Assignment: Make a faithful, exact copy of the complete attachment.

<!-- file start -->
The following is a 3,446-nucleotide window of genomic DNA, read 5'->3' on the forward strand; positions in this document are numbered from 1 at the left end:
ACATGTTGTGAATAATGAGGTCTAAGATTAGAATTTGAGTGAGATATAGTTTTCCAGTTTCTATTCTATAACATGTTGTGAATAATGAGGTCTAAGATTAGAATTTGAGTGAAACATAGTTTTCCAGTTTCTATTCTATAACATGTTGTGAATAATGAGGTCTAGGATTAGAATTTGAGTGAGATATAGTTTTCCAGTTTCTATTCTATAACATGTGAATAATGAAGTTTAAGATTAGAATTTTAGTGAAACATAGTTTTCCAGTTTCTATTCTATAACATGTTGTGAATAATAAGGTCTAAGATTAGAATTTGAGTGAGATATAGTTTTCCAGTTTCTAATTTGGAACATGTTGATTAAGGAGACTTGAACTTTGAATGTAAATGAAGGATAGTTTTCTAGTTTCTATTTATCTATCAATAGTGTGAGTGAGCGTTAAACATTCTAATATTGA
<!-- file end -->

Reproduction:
The following is a 3,446-nucleotide window of genomic DNA, read 5'->3' on the forward strand; positions in this document are numbered from 1 at the left end:
ACATGTTGTGAATAATGAGGTCTAAGATTAGAATTTGAGTGAGATATAGTTTTCCAGTTTCTATTCTATAACATGTTGTGAATAATGAGGTCTAAGATTAGAATTTGAGTGAAACATAGTTTTCCAGTTTCTATTCTATAACATGTTGTGAATAATGAGGTCTAGGATTAGAATTTGAGTGAGATATAGTTTTCCAGTTTCTATTCTATAACATGTGAATAATGAAGTTTAAGATTAGAATTTTAGTGAAACATAGTTTTCCAGTTTCTATTCTATAACATGTTGTGAATAATAAGGTCTAAGATTAGAATTTGAGTGAGATATAGTTTTCCAGTTTCTAATTTGGAACATGTTGATTAAGGAGACTTGAACTTTGAATGTAAATGAAGGATAGTTTTCTAGTTTCTATTTATCTATCAATAGTGTGAGTGAGCGTTAAACATTCTAATATTGA